It is notable that no professional historian has come out in support of the Karni Sena or backed its views. Yet, we see the likes of Vasundhara Raje Scindia giving the phrase “much ado about nothing” a reinforced thrust. UP CM Yogi Adityanath and Shivraj Singh Chauhan also are not far behind in going after the film. Interestingly, none of these politicians are calling for an outright ban of the film. All they want is for the release of “Padmavati”, as well as “S Durga” in the south, to be deferred until after the elections are over.
“Padmavati” found disapproval in Rajasthan and Madhya Pradesh, where the Rajput community makes for a sizeable number of votes. In case of “S Durga”, the Goddess’ worshippers, all mainly belonging to a particular religion, have taken umbrage. Religion and matters of caste have long governed vote banks. Several political parties, for instances Bharatiya Janata Party which rides on the Hindutva wave, have long envisioned a consolidated Hindu vote bank. RSS ideologue MS Golwalkar in a speech once said, “Adult franchise was nothing more than granting rights to cats and dogs,” and called for voting rights to be restricted only to Hindus. The Congress also has used vote bank politics several times by either cornering the minority vote or playing the communal card.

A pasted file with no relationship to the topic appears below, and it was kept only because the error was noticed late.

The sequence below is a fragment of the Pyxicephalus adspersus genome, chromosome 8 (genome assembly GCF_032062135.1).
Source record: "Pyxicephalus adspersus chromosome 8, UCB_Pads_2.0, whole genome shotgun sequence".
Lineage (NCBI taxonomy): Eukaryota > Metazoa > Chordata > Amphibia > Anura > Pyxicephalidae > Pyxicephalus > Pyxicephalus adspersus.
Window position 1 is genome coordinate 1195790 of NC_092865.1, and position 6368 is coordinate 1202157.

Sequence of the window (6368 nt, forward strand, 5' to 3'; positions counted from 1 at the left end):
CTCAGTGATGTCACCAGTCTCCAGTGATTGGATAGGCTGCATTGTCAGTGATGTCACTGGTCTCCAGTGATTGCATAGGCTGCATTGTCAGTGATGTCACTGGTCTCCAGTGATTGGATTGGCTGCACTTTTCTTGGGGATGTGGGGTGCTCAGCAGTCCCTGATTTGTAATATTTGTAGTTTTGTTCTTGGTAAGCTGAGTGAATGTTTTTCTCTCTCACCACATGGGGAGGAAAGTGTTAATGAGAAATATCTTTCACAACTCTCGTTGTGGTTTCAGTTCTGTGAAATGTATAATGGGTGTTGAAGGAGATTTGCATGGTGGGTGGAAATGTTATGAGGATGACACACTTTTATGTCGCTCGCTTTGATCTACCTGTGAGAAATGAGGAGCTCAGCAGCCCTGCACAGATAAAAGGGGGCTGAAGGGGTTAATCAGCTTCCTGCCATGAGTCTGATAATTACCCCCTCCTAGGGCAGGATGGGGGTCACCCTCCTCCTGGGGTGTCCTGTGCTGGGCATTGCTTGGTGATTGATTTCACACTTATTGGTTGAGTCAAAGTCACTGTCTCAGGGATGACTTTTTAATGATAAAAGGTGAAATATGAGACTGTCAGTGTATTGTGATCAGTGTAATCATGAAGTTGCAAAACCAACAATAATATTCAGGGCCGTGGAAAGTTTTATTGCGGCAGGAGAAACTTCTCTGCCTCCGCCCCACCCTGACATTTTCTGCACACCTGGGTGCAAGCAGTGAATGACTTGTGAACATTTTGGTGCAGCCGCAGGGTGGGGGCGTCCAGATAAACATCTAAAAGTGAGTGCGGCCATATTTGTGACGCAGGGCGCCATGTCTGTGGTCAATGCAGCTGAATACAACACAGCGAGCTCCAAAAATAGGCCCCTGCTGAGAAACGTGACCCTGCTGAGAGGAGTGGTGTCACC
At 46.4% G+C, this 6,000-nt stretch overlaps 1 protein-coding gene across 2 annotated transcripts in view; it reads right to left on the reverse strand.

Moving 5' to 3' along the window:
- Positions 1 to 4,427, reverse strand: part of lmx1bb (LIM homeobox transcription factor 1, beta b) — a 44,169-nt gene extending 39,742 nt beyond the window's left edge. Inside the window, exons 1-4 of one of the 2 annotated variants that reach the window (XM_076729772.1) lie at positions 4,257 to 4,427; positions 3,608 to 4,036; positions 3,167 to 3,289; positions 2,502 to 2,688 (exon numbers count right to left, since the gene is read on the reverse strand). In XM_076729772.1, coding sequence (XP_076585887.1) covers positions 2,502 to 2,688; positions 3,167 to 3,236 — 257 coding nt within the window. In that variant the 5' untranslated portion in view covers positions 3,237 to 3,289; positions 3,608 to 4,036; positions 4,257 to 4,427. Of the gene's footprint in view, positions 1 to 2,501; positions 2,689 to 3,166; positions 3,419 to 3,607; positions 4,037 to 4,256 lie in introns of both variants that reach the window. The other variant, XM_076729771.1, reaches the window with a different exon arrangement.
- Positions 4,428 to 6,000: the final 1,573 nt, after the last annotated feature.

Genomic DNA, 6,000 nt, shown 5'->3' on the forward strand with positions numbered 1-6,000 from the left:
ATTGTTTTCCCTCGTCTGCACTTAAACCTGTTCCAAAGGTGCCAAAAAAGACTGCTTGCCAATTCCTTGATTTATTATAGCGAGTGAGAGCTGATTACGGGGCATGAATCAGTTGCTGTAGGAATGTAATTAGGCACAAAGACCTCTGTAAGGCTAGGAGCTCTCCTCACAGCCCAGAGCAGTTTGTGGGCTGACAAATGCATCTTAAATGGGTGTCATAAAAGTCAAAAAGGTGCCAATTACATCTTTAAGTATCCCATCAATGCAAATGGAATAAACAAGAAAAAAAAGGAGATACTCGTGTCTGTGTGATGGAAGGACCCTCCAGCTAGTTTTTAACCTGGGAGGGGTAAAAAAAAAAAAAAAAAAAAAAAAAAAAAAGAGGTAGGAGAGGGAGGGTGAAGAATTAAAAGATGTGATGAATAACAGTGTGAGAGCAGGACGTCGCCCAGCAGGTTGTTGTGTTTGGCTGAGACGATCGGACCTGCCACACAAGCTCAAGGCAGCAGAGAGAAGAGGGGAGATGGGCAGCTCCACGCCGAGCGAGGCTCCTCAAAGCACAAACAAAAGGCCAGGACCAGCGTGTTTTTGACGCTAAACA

Trouble brews when artistic expressions like a movie or a book (say Perumal Murugan’s “One Part Woman” which came under fire for its portrayal of Ardhanareeswaran) are used as pawn for furthering the vested interests and political causes of a niche group. How are filmmakers, or for that matter writers, painters or singers) to appease the sensibilities of every mind in the country? If such is the case, our filmmaking experience (or any creative pursuit) is going to be limited to girl-meet-boy love stories (mind you, girl and boy of the same religion) with butterflies prancing about and flowers being brushed against each other for innuendo’s sake.
Jean Luc-Goddard once called cinema the most beautiful fraud in the world. As much as cinema is an exhibitionist spectacle, politics is also a performance of playing to the gallery. The vote is the most powerful tool in the hands of the public and a vicious game of ‘survival of the fittest’ determines who gets the vote. When the politicos can stoop to their lowest and climb the highest mountain to get that one vote, but just what is the film fraternity or a movie or the money riding on it. It’s ultimately “kissa kursi ka”, ballot box over box office.(Published on 27th November 2017, Volume XXIX, Issue 48)